The gray cat napped in the back yard for a while, but kept his distance. When I went indoors he came to eat and drink. I think he's gone into the shed where there's a box with a blanket in it. It will be a good place for him to recuperate, and stay out of trouble. This evening I bought a couple of cans of soft food, so he'll have a change from the dry stuff I usually leave out. I have to wait until I see him out there, though, and can make sure he's alone. If I just put it out, the other feral cat will probably come and eat it.
Another chilly night has begun. All afternoon the white clouds drifted, their enormous shadows dimming the woods then departing to let the sunlight sparkle on the green needles of the pines and the gray bark of bare oaks. Then dusk, and the moon was already risen, nearly full. The woods turned to silhouettes and the frogs began croaking. Any day now, crickets.
Never Again The Same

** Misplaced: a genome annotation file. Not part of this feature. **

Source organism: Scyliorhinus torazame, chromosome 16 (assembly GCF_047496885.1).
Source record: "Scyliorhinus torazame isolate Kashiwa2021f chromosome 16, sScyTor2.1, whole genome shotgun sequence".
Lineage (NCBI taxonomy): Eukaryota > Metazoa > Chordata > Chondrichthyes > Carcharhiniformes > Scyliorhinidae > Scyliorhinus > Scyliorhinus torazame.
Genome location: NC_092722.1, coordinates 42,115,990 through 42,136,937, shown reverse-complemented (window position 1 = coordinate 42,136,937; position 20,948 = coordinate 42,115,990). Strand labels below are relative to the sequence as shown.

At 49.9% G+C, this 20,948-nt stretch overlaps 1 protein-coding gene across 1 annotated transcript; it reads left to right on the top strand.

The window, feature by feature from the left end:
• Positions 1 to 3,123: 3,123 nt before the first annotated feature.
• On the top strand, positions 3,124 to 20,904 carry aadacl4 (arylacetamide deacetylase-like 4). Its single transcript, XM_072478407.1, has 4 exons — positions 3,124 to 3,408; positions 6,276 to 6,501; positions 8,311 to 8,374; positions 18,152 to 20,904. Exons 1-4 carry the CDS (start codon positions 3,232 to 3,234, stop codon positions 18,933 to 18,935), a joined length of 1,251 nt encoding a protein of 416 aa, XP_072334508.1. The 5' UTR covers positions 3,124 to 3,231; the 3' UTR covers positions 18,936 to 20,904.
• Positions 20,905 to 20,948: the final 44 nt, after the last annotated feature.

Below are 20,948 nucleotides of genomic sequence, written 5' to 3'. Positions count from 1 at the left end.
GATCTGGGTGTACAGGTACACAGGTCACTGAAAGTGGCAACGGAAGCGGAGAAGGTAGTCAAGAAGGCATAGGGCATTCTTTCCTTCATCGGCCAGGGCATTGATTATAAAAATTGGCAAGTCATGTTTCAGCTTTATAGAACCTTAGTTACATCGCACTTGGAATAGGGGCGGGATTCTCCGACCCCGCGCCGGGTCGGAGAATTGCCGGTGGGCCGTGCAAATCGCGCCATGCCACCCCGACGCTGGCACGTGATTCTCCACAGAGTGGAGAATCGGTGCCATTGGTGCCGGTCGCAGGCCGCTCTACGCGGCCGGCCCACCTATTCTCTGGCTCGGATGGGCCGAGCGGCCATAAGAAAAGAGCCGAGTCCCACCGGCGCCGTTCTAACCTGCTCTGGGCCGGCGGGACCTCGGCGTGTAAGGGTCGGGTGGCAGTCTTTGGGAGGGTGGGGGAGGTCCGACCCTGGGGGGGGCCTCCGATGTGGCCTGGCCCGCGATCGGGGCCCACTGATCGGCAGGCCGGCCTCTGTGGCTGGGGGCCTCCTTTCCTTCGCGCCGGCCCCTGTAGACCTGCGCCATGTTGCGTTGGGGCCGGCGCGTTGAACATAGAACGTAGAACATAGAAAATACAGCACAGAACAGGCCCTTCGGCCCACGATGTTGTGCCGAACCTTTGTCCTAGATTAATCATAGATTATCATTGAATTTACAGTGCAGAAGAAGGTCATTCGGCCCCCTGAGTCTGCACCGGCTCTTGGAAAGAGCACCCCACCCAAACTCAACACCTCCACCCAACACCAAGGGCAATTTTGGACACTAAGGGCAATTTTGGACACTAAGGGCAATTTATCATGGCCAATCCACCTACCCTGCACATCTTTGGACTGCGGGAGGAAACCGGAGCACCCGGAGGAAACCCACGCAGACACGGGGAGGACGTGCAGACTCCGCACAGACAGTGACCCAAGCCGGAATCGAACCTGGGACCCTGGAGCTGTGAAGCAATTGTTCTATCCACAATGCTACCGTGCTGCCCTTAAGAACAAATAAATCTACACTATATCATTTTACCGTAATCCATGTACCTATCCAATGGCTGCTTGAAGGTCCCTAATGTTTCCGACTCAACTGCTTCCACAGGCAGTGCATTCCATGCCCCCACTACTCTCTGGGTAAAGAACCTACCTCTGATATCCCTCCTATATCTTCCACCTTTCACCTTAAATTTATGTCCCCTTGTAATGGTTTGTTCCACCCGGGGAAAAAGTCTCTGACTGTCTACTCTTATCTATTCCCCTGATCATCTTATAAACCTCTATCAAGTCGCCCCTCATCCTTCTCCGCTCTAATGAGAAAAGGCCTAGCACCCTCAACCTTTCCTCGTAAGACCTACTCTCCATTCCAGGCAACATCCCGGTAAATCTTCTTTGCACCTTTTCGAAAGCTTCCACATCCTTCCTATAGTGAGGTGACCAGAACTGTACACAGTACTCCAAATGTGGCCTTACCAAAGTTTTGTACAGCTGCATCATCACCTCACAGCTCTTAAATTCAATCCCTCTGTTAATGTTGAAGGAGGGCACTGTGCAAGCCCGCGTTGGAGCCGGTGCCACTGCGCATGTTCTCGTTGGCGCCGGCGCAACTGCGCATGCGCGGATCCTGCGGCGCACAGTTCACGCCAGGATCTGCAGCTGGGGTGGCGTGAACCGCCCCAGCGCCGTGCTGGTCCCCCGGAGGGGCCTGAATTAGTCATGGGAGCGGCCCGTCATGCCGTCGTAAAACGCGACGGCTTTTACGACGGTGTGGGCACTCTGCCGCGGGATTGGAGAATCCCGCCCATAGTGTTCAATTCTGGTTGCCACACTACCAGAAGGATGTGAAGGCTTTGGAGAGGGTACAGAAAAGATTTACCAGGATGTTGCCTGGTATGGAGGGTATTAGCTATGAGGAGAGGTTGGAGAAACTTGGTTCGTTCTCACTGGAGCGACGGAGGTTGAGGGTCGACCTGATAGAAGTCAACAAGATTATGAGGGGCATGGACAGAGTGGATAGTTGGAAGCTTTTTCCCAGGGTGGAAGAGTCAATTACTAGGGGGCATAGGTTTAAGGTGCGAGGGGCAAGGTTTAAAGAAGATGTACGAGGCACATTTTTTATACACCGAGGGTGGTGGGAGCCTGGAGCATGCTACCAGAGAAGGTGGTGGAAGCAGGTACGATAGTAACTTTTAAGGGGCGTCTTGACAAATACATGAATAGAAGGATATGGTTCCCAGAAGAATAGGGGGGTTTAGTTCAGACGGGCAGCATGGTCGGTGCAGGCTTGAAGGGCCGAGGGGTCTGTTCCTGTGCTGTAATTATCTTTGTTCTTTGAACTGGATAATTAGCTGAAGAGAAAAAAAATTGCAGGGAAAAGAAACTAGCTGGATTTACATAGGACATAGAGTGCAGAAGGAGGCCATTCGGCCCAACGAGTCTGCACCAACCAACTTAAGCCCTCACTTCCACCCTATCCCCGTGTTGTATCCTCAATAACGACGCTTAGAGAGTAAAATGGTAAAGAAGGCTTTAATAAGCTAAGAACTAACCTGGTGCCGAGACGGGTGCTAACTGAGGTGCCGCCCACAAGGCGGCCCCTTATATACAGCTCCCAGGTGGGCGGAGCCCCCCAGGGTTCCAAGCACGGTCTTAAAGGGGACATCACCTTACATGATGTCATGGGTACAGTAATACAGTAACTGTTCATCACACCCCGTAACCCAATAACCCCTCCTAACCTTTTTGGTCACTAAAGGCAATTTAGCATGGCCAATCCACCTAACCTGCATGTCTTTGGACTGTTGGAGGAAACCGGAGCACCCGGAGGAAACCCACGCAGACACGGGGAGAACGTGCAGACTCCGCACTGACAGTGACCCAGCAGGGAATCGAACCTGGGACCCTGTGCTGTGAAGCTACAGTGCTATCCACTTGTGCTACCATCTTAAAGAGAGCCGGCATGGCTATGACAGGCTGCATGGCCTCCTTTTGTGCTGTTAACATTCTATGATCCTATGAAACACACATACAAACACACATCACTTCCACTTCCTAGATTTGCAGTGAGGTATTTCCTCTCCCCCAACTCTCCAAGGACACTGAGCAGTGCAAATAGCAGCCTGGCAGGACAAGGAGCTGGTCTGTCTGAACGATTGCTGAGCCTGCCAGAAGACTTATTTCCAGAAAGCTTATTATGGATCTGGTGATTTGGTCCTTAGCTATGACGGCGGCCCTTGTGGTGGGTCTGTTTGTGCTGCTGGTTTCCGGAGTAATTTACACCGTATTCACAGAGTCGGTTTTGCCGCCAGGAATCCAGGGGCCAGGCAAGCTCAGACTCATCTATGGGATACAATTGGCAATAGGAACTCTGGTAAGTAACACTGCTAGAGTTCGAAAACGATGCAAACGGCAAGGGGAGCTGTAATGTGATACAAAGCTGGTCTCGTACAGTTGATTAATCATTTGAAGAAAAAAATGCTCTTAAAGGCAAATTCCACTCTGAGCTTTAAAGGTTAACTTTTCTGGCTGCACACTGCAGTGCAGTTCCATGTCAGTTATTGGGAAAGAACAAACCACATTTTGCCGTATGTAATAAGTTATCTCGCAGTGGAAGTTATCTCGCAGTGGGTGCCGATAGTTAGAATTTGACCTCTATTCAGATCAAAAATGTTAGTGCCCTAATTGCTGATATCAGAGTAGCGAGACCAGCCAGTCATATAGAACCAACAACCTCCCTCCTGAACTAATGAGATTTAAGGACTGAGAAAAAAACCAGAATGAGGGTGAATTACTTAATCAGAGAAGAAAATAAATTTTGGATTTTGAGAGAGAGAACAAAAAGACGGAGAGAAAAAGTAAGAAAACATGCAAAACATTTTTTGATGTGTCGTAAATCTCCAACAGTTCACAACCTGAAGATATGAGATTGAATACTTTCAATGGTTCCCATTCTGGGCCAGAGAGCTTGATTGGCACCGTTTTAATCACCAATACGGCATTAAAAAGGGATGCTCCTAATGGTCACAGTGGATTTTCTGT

by James Tate
Speaking of sunsets,
last night's was shocking.
I mean, sunsets aren't supposed to frighten you, are they?
Well, this one was terrifying.
People were screaming in the streets.
Sure, it was beautiful, but far too beautiful.
It wasn't natural.
One climax followed another and then another
until your knees went weak
and you couldn't breathe.
The colors were definitely not of this world,
peaches dripping opium,
pandemonium of tangerines,
inferno of irises,
all swirling and churning, swabbing,
like it was playing with us,
like we were nothing,
as if our whole lives were a preparation for this,
this for which nothing could have prepared us
and for which we could not have been less prepared.
The mockery of it all stung us bitterly.
And when it was finally over
we whimpered and cried and howled.
And then the streetlights came on as always
and we looked into one another's eyes?
ancient caves with still pools
and those little transparent fish
who have never seen even one ray of light.
And the calm that returned to us
was not even our own.